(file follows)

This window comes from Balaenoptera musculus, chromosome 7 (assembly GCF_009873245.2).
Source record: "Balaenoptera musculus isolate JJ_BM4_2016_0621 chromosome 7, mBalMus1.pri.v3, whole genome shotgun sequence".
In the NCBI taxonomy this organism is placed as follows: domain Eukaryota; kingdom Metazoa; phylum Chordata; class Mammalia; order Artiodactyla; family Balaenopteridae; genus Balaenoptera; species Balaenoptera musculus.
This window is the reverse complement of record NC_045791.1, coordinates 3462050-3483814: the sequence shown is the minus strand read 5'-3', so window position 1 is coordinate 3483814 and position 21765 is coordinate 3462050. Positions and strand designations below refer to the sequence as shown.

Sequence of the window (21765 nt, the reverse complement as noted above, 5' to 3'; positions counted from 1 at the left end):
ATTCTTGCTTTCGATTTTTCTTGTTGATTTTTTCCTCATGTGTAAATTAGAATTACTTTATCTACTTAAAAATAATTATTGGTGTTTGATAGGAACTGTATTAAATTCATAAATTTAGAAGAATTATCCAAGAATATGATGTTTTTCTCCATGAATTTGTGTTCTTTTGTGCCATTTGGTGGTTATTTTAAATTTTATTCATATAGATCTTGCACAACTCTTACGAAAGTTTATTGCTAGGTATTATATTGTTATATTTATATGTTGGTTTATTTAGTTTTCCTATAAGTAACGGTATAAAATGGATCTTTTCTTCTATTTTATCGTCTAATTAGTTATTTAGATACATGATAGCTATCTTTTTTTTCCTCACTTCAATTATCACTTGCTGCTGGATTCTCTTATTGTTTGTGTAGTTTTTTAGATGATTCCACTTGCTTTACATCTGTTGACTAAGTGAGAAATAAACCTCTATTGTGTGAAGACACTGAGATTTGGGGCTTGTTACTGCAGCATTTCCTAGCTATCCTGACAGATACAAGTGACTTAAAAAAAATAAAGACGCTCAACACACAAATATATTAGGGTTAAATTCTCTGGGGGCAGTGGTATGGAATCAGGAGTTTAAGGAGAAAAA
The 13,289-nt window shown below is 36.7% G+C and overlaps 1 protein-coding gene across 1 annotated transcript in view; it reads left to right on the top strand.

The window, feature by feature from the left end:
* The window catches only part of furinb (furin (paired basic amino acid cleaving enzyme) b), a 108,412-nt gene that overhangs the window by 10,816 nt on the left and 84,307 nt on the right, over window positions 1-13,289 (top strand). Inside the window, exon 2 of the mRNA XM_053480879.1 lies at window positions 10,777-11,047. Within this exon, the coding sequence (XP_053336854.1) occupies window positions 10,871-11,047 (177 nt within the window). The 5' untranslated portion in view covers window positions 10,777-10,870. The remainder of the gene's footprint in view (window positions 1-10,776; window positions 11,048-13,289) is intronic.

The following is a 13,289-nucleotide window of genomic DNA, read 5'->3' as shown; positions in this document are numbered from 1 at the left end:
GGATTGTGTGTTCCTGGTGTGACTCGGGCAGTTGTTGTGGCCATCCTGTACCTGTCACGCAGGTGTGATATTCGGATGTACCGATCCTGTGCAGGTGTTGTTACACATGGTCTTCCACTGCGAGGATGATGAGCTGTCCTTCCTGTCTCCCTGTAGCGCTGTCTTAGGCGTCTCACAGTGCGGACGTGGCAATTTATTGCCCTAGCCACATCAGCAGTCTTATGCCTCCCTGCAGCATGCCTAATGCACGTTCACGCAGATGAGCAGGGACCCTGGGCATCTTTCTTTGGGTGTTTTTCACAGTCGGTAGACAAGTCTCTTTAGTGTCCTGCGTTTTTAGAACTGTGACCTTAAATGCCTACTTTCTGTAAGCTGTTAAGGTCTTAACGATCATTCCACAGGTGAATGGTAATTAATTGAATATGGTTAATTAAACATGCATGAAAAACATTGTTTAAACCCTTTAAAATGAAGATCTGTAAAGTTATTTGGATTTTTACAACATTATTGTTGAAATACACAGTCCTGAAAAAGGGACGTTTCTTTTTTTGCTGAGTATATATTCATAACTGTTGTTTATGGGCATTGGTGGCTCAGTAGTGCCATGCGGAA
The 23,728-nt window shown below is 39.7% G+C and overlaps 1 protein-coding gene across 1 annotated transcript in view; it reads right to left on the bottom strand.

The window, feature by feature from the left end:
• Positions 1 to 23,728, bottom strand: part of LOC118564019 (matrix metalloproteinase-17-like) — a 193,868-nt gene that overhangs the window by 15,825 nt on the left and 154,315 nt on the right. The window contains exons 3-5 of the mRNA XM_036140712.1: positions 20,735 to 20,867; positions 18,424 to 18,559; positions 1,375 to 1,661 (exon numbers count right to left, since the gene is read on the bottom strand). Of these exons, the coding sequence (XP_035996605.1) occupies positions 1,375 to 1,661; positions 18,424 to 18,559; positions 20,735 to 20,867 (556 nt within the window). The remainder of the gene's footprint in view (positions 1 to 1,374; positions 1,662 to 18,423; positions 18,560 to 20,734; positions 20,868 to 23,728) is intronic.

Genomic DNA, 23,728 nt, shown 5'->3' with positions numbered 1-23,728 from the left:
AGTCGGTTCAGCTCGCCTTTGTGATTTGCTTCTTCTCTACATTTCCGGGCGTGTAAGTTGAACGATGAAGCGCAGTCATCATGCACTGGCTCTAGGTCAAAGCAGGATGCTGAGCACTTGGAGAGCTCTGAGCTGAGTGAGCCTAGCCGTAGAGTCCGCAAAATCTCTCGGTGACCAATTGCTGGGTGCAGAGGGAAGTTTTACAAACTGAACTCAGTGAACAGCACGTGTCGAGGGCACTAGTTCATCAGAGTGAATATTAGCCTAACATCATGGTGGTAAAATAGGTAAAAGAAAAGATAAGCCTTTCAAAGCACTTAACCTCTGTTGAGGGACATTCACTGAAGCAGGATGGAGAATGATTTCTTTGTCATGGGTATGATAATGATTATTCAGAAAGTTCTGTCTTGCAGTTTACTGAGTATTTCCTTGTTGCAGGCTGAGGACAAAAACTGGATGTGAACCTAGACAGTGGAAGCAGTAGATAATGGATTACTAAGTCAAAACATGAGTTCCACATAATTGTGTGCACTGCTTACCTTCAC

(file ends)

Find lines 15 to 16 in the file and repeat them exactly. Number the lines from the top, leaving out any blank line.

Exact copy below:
Genomic DNA, 23,728 nt, shown 5'->3' with positions numbered 1-23,728 from the left:
AGTCGGTTCAGCTCGCCTTTGTGATTTGCTTCTTCTCTACATTTCCGGGCGTGTAAGTTGAACGATGAAGCGCAGTCATCATGCACTGGCTCTAGGTCAAAGCAGGATGCTGAGCACTTGGAGAGCTCTGAGCTGAGTGAGCCTAGCCGTAGAGTCCGCAAAATCTCTCGGTGACCAATTGCTGGGTGCAGAGGGAAGTTTTACAAACTGAACTCAGTGAACAGCACGTGTCGAGGGCACTAGTTCATCAGAGTGAATATTAGCCTAACATCATGGTGGTAAAATAGGTAAAAGAAAAGATAAGCCTTTCAAAGCACTTAACCTCTGTTGAGGGACATTCACTGAAGCAGGATGGAGAATGATTTCTTTGTCATGGGTATGATAATGATTATTCAGAAAGTTCTGTCTTGCAGTTTACTGAGTATTTCCTTGTTGCAGGCTGAGGACAAAAACTGGATGTGAACCTAGACAGTGGAAGCAGTAGATAATGGATTACTAAGTCAAAACATGAGTTCCACATAATTGTGTGCACTGCTTACCTTCAC